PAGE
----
No matter the type of writer you are, there’s a writing or blogging conference out there for you. Take it from me I’ve been to dozens of writing conferences and met hundreds of writers over the years, and I’ve discovered something:
No matter what kind of writer you are (or think you are), there’s someone at every conference that shares your same quirks. Here are some common types of writers I’ve met at conferences, along with some insight into their personalities.
|1. Gain insights into various personalities encountered at writing conferences.
|2. Learn how to navigate interactions with different types of attendees.
|3. Understand the dynamics and networking opportunities within writing events.
|4. Enhance your conference experience by recognizing common conference-goer personas.
|5. Improve your ability to connect and engage with fellow writers and professionals.
|6. Discover strategies for making meaningful connections based on personality traits.
|7. Prepare for a diverse range of interactions and conversations during conferences.
|8. Identify potential collaborators, mentors, or like-minded individuals to connect with.
|9. Enhance your communication skills by tailoring your approach to different personalities.
|10. Make the most out of writing conferences by leveraging insights from the article.
1. The Movers And Shakers
This is the person who is always on the move. They’re in a different place every hour or so, and they’re always talking to people. You see them at every event and are never sure if you should approach them or not because they seem to be talking with everyone else at the same time.
This type of person is great for conferences because they know all of the events going on around town and which ones are worth checking out. This type of person also makes connections with other writers easily by taking advantage of their outgoing personality.
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2. The Loud Ones
These people are the ones who have a lot to say, and they aren’t afraid to say it. They’re enthusiastic, fun to talk to, and good at networking. They also tend to bring up interesting topics that get everyone talking.
When you meet one of these people in real life, you’ll notice that they have a lot of energy not only for their conversations but for any conversation happening around them as well.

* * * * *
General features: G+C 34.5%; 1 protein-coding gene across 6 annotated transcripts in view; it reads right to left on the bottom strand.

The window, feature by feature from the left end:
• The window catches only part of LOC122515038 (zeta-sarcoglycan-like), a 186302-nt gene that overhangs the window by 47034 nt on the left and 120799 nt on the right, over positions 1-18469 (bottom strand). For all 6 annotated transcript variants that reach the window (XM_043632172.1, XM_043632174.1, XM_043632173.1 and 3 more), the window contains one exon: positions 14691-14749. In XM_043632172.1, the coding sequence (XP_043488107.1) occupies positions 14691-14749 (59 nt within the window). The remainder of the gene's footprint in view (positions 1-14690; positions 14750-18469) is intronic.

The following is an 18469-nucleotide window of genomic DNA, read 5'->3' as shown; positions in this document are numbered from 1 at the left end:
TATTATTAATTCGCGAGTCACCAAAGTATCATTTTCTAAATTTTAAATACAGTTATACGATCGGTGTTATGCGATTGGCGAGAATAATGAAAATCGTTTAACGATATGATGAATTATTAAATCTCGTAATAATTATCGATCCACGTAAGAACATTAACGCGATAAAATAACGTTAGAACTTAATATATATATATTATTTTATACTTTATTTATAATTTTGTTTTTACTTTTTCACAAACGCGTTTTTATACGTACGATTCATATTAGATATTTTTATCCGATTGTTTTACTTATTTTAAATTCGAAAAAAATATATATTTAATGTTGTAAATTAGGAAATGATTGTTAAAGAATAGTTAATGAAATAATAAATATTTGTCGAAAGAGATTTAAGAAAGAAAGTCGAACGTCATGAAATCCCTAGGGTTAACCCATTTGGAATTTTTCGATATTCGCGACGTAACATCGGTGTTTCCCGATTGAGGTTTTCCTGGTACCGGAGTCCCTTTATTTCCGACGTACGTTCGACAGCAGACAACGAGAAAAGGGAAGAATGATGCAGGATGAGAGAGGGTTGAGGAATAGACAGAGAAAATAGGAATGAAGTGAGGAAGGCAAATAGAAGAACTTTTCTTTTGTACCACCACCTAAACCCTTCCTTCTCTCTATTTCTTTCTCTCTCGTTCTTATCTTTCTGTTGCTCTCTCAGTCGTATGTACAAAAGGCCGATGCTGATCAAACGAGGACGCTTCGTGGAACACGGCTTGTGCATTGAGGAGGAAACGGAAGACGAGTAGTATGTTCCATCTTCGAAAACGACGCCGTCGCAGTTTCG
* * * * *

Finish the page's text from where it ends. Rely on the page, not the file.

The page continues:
These people are great at conferences because they make sure everyone feels included in the conversation and gets some airtime.
3. The Introverts
Quiet, introspective, and often misunderstood: introverts need time to recharge. They can be creative and intellectual, but they also prefer to work independently.
The only thing more frustrating than an introvert does not know what they’re doing. An introvert who’s experienced with their craft will often have very specific goals in mind for their writing career or at the very least a few ideas about where they want it to go.
A beginner may not know what questions to ask or how best to get started on the path toward success, after all, it can take years until you find your voice as a writer!
If you’re looking for advice on getting started as an author (especially if you’re new), check out my article “How To Start A Writing Career” here on Write Better World (it also has bonus tips for both extroverts and fellow writers).
Looking to enhance your writing skills? Explore our curated list of 15 books that will help you become a better writer and discover valuable resources recommended for writers attending conferences and seeking improvement.
4. The Exhausted Ones
Exhausted Ones are the people who have been to too many conferences, and it’s showing. They’ve been up since 5 AM; they just finished a full-day session; they have another full-day session tomorrow. They’re exhausted, but they still love this conference like it’s their child.